Surrounding the globe on the floor is a listing of cities and their distances from NYC.


At the base of the globe are various comparisons in size between the globe, the sun, the moon, Andromeda and similar.  Note the mirror underneath. For anyone curious, the lobby appears to be open any time, with access beyond the lobby restricted by access card and desk security.


Rockefeller Center was bustling, with some ice skaters.  The famous Christmas Tree was "under wraps" at the time.





Arriving at Central Park, I had forgotten about the ridiculously sized skyscrapers that now intrude on its southern skyline.  Below is "Billionaire's Row" is 111 West 57th Street, a 1,428' residential tower described as being on the 50-yard line of Central Park.  Forty-six full-floor and duplex condos are available now starting at $16M.





Below provides a sense of scale, only this includes Central Park Tower.  It will stand 1,550' tall and offer condos for as much as $63M for a 5-Bedroom (112th floor) or for a more limited view, $6.9M for a 33rd floor 2-BR.  Nordstrom will occupy the first seven floors of the $3B building, which will be the world's tallest predominantly residential building when it opens in 2020.



It's not as if the older buildings weren't suitable as an impressive backdrop...



Central Park's Chess and Checkers House

When you get gray skies... dabble in color.

A bronze inset into the NYC sidewalk.  Appears to hold up pretty well.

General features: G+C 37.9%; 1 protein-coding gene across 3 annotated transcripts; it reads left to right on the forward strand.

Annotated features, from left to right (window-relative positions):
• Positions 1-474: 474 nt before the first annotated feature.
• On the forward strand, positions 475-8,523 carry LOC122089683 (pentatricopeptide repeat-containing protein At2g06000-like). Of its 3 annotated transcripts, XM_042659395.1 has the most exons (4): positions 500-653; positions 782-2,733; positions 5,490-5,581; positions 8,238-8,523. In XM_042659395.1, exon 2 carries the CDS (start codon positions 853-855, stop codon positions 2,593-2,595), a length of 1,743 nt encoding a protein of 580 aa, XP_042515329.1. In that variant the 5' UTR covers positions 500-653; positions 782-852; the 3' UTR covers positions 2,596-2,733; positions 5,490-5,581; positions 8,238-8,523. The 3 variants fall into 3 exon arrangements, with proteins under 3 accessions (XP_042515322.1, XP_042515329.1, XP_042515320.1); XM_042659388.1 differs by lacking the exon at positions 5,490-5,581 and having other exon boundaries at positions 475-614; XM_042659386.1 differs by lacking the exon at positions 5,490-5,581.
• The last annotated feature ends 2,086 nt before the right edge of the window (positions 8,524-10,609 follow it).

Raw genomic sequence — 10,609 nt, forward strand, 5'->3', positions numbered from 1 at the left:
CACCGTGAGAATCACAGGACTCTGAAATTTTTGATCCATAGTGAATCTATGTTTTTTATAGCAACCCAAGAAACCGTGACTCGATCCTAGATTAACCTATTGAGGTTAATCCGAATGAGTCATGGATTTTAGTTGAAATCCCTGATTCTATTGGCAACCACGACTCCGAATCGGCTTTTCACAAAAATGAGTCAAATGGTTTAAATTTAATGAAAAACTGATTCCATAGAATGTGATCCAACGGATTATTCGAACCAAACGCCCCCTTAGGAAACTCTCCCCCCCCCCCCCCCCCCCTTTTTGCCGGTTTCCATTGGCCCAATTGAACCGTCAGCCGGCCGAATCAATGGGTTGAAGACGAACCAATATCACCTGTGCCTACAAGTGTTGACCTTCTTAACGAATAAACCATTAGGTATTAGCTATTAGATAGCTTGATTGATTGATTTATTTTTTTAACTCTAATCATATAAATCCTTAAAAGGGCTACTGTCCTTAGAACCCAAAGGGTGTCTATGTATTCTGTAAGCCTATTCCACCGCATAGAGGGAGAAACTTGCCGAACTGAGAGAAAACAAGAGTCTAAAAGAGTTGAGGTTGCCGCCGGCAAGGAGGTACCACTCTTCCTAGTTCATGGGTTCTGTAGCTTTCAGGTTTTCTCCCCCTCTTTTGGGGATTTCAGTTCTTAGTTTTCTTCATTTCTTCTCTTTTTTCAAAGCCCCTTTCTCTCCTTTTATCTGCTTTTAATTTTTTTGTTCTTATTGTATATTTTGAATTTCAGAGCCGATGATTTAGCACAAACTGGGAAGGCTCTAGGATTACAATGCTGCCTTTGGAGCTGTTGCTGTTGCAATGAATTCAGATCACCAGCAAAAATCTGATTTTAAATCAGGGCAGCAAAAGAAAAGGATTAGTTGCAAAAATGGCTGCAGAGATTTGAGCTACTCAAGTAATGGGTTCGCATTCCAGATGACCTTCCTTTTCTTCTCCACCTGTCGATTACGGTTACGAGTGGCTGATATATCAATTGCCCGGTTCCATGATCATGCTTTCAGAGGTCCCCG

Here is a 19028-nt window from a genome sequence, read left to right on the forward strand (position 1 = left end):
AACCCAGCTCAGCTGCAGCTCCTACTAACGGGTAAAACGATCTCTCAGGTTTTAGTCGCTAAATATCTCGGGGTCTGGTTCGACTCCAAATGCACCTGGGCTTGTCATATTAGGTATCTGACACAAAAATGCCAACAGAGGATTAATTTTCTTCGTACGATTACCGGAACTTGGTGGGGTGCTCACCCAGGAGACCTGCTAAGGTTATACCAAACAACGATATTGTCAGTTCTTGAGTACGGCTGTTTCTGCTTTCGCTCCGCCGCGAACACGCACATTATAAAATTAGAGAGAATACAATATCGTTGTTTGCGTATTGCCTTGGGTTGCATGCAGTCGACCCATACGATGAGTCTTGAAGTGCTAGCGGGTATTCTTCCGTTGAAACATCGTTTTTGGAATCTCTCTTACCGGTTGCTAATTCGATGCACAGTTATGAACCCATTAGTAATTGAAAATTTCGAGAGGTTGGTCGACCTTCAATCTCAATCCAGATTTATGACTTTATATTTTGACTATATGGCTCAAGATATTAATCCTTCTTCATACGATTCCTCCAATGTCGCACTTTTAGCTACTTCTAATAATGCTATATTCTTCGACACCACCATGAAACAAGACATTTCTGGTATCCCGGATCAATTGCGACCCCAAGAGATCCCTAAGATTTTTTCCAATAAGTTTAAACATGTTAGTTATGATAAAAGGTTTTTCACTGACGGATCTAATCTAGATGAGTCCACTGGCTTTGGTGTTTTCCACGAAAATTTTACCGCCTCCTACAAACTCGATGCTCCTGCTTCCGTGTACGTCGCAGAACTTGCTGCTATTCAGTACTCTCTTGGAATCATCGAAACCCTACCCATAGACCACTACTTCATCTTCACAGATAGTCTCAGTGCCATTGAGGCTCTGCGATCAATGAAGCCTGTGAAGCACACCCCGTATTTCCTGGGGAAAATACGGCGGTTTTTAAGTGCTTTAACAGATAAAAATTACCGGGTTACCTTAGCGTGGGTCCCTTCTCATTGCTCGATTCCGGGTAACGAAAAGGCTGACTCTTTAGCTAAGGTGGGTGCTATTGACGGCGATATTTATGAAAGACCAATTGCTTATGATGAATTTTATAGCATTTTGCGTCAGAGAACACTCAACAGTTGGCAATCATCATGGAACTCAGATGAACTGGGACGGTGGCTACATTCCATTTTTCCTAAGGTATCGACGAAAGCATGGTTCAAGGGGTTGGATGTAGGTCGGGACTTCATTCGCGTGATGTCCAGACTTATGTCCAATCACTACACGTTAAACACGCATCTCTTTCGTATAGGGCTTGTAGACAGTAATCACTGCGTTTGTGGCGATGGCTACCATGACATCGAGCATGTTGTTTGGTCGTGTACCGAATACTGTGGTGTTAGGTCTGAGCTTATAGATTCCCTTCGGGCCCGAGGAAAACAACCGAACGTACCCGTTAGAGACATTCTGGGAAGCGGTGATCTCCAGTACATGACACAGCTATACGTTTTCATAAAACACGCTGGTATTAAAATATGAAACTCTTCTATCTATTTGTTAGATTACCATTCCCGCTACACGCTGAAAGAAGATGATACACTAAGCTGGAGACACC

A "mixer" work event was at an area restaurant Monday evening, with the below as the elevator decoration.  It reminds me years ago of a table tent ad in a motel restaurant reading "Make the moment last.  Take the elevator home."  I guess NY says the same with a picture.  Or was there was a more privileged menu available?

Add caption
I was caught without an umbrella after the event, but the opportunity to catch the city's lights in reflections was worth getting soaked.  So, I detoured towards Times Square, where there are a lot more lights, right?  All of the below were taken with my iPhone.




I felt secure.





Helpfully, the NYC transit system has a great app for helping you get from point A to B, including where the subway entrances are, the bus locations, live tracking for their arrival times, and estimates to get where you're going.  I used this from Central Park to the High Line, from somewhere near there to the Brooklyn Bridge and the return to my hotel.  It was flawless.